Sunday, November 16, 2008

The Math of Markets

Markets are epiphenomena derived from individual acts of discovery and exchange. In the modern world, markets are described by quantitative expressions. We call these expressions prices.

Prices are also themselves drivers of human behavior. They play the roles of both cause and effect. This duality makes the math of markets very different from the math of the physical world.

In the physical world, math conveys predictability. In markets, math conveys no such thing. In fact, it creates the illusion of a certainty that we do not possess. The probabilities are different. Rocks don't decide where they will go or how fast they will get there. People do.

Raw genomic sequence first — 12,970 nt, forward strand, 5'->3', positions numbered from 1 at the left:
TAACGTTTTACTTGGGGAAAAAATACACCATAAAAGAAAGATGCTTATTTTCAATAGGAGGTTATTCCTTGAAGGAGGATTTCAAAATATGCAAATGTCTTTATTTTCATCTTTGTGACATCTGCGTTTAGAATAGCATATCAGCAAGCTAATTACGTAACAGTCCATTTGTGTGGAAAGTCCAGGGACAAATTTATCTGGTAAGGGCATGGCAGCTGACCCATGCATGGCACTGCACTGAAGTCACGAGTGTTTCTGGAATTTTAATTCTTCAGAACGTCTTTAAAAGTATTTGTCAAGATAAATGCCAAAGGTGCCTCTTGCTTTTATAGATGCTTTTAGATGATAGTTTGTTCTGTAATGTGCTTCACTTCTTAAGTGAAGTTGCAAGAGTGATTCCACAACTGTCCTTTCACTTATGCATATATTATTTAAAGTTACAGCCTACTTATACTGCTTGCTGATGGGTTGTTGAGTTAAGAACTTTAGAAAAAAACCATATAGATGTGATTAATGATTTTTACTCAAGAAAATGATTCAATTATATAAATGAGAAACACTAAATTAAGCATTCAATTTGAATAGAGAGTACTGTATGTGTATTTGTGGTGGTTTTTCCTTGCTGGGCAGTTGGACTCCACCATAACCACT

People often ask, when will prices stop going down? The answer is, when the underlying phenomenon, i.e. human behavior, makes that happen. Predicting the behavior of falling stones is easy. Predicting the behavior of falling markets is as difficult as predicting the next thought that will flicker across your mind.

No comments: